One thing that has bothered me with Dnd worlds is how magic is interweaved into the world. What I mean to say by this is that I feel that magic in many mainline Dnd worlds is an afterthought, tacked onto the setting after they finish adding all of the “important” parts. To me, magic is an incredibly integral part of any setting and when building a world is one of the most important things to consider.
Last week I wrote about how to bake magic into your setting in the first place. You guys analyzed my post pretty thoroughly and came up with your own numbers, that I personally believe make more sense. /u/Koosemose in particular, broke down the system I laid out and made it more accurate. His conclusion was that you could reach 5th level, given 8 years of studying. This changes the world to have spells as high as 3rd level appearing fairly commonly, provided the education is there. This is assuming a safe and controlled environment, where anyone can level up given enough time. If you want to level up much quicker, going out into the wild and defeating monsters will teach you what you need at a much faster rate. This change means that there are much more 5th level wizards running around, and 2nd level spells are relatively common. 3rd level spells are castable by only 1% of the population, but that is still enough to have an impact.
Now, I was initially going to write about how individual spells impact the world. /u/JimCasy, however, has already done that and has gotten all the way to Second Level spells as of the time of this post. You can read about that here. Rather than retread work that has already been done, today I would instead like to expand more upon how Dnd magic might influence the culture of the world.
So the first thing I want to go in-depth about is how magic would affect the nobility. In my previous post, I made the assumption that magic is genetic and random in nature, similar to the world of Harry Potter. This leads to a world where people who can cast magic will get married and have more magically gifted children than the average family, but the average family can still have a magically inclined child.
Having magic is incredibly important to have as it gives you many skills that are simply impossible for others. The cantrip Mending is strong enough to be its own profession, and that’s not even including the other spells such as Alarm, Comprehend Languages, and Create Water. These services are invaluable and make the Wizard a highly sought after individual. With such an exclusive and powerful skill set, it’s no wonder that magicking individuals make their way into nobility. However, as great and powerful magic is, some less than ideal uses of it have tainted the public view of magic.
Public Perception of Magic
As /u/JimCasy points out in his cantrips article, spells such as Friends can leave a very sour taste in the public eyes concerning spell casting. Why should people be allowed to walk around with powerful enchantment magic that can force you to do whatever they want? Well, when they are also giving you your water and can fix your things for coppers and silvers, the benefits outweigh the downsides. Spellcasters are treated with caution and fear, and even if it is an unjust stereotype, it only takes one casting of Charm Person to seriously ruin your life.
With how manipulative the enchantment school can be, I would expect it to become outlawed in many societies. It would be mainly criminals who use this school in order to exploit others. However, given the correct environment, students of enchantment could flourish. For example, in one of my worlds, the Drow have intense political intrigue and it is perfectly normal to try to enchant your way through the upper classes. If someone fails their Wisdom save and hands their gold to you, did they really deserve it in the first place?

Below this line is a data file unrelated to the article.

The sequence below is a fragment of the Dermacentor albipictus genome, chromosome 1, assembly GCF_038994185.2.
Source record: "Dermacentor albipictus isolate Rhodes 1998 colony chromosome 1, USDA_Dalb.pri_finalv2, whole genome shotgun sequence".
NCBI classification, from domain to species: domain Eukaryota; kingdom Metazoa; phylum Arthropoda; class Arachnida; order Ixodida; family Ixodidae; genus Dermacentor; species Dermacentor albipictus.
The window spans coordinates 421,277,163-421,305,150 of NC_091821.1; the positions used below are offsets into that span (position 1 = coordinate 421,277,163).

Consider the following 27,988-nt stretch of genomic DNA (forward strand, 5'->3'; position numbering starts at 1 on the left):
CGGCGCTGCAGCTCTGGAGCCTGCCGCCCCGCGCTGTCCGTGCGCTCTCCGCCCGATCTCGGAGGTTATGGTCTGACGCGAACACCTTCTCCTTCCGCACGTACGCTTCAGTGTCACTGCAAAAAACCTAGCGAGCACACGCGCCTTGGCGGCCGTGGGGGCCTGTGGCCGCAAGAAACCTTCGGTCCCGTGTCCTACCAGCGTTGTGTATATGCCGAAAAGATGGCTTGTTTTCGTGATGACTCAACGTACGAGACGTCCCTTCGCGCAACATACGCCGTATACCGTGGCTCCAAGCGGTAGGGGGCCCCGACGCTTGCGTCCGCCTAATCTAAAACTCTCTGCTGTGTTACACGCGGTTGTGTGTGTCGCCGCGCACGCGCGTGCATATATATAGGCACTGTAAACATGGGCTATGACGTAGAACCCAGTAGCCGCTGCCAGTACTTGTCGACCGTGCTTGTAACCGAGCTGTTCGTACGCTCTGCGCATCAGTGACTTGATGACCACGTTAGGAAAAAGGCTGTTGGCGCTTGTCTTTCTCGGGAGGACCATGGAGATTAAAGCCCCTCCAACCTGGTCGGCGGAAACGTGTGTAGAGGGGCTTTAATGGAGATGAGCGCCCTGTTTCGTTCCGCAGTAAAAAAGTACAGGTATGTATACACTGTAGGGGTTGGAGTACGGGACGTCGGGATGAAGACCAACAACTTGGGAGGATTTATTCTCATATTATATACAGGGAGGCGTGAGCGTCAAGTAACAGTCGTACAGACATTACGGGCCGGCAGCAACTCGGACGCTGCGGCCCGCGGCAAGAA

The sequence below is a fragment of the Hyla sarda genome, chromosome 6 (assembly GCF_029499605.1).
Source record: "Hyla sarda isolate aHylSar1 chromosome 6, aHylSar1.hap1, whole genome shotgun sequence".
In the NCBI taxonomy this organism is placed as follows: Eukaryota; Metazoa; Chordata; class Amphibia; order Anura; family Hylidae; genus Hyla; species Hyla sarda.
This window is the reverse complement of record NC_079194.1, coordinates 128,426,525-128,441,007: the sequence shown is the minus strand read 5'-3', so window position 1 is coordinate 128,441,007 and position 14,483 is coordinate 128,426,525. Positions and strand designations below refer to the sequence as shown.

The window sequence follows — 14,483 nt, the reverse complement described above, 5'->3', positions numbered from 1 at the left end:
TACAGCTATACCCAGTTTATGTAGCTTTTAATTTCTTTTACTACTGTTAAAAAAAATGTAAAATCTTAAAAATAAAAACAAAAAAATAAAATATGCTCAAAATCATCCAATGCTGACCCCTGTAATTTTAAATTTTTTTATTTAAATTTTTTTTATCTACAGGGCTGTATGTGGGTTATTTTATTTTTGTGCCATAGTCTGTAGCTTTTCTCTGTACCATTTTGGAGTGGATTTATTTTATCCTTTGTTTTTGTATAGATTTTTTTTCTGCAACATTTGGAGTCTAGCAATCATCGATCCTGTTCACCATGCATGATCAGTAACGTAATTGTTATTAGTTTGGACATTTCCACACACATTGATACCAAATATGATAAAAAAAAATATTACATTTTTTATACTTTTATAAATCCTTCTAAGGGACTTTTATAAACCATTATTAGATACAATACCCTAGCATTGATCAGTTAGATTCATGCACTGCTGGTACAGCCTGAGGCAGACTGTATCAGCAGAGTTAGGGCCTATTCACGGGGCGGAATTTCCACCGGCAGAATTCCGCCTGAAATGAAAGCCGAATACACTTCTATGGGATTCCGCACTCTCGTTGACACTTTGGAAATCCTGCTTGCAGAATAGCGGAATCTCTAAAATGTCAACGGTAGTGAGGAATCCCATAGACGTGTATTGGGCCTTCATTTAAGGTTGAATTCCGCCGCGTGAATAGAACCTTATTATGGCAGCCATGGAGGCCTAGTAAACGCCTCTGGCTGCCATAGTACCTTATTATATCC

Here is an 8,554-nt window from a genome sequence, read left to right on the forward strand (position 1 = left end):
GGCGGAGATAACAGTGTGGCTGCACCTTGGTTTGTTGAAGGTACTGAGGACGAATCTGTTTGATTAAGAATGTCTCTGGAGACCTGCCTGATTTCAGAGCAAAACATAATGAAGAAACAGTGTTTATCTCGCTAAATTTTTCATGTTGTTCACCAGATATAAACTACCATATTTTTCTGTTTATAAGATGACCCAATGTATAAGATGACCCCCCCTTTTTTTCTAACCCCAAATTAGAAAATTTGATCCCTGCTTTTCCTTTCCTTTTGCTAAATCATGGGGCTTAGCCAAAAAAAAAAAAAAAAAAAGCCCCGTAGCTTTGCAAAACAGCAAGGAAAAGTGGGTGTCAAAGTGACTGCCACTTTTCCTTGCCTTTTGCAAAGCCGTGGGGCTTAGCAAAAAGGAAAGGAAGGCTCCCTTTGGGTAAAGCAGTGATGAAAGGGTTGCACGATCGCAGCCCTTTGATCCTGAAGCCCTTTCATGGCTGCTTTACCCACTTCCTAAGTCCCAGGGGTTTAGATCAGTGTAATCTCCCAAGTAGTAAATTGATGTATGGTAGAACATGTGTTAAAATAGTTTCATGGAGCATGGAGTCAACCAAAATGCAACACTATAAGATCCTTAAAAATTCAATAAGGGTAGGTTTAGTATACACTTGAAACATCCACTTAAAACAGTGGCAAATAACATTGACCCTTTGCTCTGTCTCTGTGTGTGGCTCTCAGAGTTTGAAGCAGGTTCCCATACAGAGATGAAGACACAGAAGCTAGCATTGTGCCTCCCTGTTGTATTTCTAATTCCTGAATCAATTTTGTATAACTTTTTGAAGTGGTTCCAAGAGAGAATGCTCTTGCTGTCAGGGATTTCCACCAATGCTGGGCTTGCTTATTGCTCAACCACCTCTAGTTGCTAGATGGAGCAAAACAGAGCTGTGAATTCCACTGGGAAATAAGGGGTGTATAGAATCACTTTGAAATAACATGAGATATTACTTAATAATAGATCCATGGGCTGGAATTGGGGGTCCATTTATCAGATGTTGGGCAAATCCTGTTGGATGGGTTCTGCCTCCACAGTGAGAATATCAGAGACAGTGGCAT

Thinking About Individual Spells
When considering the impact of spells on the world, it helps to think about individual spells and what they do to the surrounding culture. /u/JimCasy’s previous articles are a huge help, but there is always more that can be thought about these spells. Another thing I like to consider is how spells can be modified to produce different results. In the largest city of my world, Tenser’s Floating Disk has been modified so that it can go up and down instead of left and right. The people then use this spell to serve as an elevator for the mesa that the city is situated upon. Now, while this spell may be different from what is in the PHB, adding spells to situations that would normally not have spells can make the world feel much more magical.
Most spells are really just shortcuts for things that we can already do. Mending is not impossible to do in real life, it just takes a lot more time. To indicate a higher magic location, have more spells doing the work. Sometimes though, spells can introduce elements that were previously not possible. Create Water can make living in the desert a possibility, where there was none before. In order to cast Create Water, you need to be religious creating a much more religious society in the desert. But what happens if the leading Cleric loses their faith, and can no longer cast this all-important spell? Adding little things like this all over the world can help to make something that is truly unique.
Magic is complicated and is something that should be heavily considered when designing a world. Building around magic creates a world that feels much more real, as opposed to a world where Dnd magic was added on as an afterthought. It is not easy to build a world this way, and what I have typed up today is only a small consideration of how magic might affect the world. What are some things you guys have done to make magic feel more like it’s always been part of the world? Thank you all for reading, I hope you have a great week and an amazing Tuesday!